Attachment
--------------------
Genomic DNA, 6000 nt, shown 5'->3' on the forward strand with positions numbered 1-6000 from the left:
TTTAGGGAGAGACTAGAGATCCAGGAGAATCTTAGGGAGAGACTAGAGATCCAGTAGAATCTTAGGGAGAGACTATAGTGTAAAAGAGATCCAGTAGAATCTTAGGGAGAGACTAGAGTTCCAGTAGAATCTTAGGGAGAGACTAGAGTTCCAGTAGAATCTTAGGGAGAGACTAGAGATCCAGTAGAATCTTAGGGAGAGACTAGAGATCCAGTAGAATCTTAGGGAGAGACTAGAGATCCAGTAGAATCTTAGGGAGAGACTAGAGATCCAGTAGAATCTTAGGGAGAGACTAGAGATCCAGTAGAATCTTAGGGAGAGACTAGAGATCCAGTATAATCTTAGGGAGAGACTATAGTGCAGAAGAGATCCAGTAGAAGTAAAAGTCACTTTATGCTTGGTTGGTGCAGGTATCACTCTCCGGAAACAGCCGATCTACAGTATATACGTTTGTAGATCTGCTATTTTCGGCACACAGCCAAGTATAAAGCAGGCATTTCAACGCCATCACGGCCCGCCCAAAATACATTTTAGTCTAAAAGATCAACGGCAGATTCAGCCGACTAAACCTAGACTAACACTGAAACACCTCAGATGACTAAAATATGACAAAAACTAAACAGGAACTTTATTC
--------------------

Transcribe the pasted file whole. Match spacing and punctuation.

Genomic DNA, 6000 nt, shown 5'->3' on the forward strand with positions numbered 1-6000 from the left:
TTTAGGGAGAGACTAGAGATCCAGGAGAATCTTAGGGAGAGACTAGAGATCCAGTAGAATCTTAGGGAGAGACTATAGTGTAAAAGAGATCCAGTAGAATCTTAGGGAGAGACTAGAGTTCCAGTAGAATCTTAGGGAGAGACTAGAGTTCCAGTAGAATCTTAGGGAGAGACTAGAGATCCAGTAGAATCTTAGGGAGAGACTAGAGATCCAGTAGAATCTTAGGGAGAGACTAGAGATCCAGTAGAATCTTAGGGAGAGACTAGAGATCCAGTAGAATCTTAGGGAGAGACTAGAGATCCAGTAGAATCTTAGGGAGAGACTAGAGATCCAGTATAATCTTAGGGAGAGACTATAGTGCAGAAGAGATCCAGTAGAAGTAAAAGTCACTTTATGCTTGGTTGGTGCAGGTATCACTCTCCGGAAACAGCCGATCTACAGTATATACGTTTGTAGATCTGCTATTTTCGGCACACAGCCAAGTATAAAGCAGGCATTTCAACGCCATCACGGCCCGCCCAAAATACATTTTAGTCTAAAAGATCAACGGCAGATTCAGCCGACTAAACCTAGACTAACACTGAAACACCTCAGATGACTAAAATATGACAAAAACTAAACAGGAACTTTATTC